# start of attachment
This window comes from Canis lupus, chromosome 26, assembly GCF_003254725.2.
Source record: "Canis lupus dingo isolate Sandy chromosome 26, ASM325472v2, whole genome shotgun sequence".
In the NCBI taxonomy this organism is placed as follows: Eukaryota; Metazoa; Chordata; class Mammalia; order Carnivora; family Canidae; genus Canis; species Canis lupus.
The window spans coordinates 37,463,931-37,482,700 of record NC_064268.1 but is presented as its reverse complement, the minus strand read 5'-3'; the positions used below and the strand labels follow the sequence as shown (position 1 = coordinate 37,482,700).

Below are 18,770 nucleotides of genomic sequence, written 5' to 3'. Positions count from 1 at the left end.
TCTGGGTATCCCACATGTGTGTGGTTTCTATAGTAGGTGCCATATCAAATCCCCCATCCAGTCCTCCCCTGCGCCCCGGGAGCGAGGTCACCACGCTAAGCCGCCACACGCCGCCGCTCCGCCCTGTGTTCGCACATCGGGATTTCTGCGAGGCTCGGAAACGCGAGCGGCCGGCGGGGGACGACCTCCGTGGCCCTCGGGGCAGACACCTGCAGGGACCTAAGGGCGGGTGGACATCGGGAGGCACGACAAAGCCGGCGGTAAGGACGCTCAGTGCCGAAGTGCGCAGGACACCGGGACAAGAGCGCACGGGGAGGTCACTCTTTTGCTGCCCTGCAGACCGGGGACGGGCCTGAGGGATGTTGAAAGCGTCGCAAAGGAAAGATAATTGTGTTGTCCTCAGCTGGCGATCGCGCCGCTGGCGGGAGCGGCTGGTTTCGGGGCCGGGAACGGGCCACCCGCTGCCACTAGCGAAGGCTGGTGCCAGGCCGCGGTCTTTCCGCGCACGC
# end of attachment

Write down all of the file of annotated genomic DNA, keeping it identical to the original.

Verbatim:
This window comes from Canis lupus, chromosome 26, assembly GCF_003254725.2.
Source record: "Canis lupus dingo isolate Sandy chromosome 26, ASM325472v2, whole genome shotgun sequence".
In the NCBI taxonomy this organism is placed as follows: Eukaryota; Metazoa; Chordata; class Mammalia; order Carnivora; family Canidae; genus Canis; species Canis lupus.
The window spans coordinates 37,463,931-37,482,700 of record NC_064268.1 but is presented as its reverse complement, the minus strand read 5'-3'; the positions used below and the strand labels follow the sequence as shown (position 1 = coordinate 37,482,700).

Below are 18,770 nucleotides of genomic sequence, written 5' to 3'. Positions count from 1 at the left end.
TCTGGGTATCCCACATGTGTGTGGTTTCTATAGTAGGTGCCATATCAAATCCCCCATCCAGTCCTCCCCTGCGCCCCGGGAGCGAGGTCACCACGCTAAGCCGCCACACGCCGCCGCTCCGCCCTGTGTTCGCACATCGGGATTTCTGCGAGGCTCGGAAACGCGAGCGGCCGGCGGGGGACGACCTCCGTGGCCCTCGGGGCAGACACCTGCAGGGACCTAAGGGCGGGTGGACATCGGGAGGCACGACAAAGCCGGCGGTAAGGACGCTCAGTGCCGAAGTGCGCAGGACACCGGGACAAGAGCGCACGGGGAGGTCACTCTTTTGCTGCCCTGCAGACCGGGGACGGGCCTGAGGGATGTTGAAAGCGTCGCAAAGGAAAGATAATTGTGTTGTCCTCAGCTGGCGATCGCGCCGCTGGCGGGAGCGGCTGGTTTCGGGGCCGGGAACGGGCCACCCGCTGCCACTAGCGAAGGCTGGTGCCAGGCCGCGGTCTTTCCGCGCACGC